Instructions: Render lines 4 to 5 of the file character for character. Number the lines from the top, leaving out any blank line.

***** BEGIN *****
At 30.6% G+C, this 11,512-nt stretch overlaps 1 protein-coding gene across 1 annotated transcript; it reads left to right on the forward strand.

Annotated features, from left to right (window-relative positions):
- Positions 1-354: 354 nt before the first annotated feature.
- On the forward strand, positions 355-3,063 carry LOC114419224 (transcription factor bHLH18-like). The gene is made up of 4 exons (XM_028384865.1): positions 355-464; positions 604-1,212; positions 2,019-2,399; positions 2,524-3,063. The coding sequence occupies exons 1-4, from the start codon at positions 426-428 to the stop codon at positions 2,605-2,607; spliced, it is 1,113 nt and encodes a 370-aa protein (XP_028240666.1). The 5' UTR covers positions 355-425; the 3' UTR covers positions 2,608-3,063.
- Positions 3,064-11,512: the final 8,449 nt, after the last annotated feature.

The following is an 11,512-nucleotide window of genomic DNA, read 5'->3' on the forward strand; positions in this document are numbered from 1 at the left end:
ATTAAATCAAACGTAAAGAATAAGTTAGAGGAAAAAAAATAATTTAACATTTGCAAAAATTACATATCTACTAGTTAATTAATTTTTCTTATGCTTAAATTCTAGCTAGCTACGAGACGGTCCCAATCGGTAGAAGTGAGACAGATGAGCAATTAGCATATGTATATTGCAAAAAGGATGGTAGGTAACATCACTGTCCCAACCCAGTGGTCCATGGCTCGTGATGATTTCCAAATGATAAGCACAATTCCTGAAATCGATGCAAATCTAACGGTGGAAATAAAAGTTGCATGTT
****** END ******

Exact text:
- On the forward strand, positions 355-3,063 carry LOC114419224 (transcription factor bHLH18-like). The gene is made up of 4 exons (XM_028384865.1): positions 355-464; positions 604-1,212; positions 2,019-2,399; positions 2,524-3,063. The coding sequence occupies exons 1-4, from the start codon at positions 426-428 to the stop codon at positions 2,605-2,607; spliced, it is 1,113 nt and encodes a 370-aa protein (XP_028240666.1). The 5' UTR covers positions 355-425; the 3' UTR covers positions 2,608-3,063.
- Positions 3,064-11,512: the final 8,449 nt, after the last annotated feature.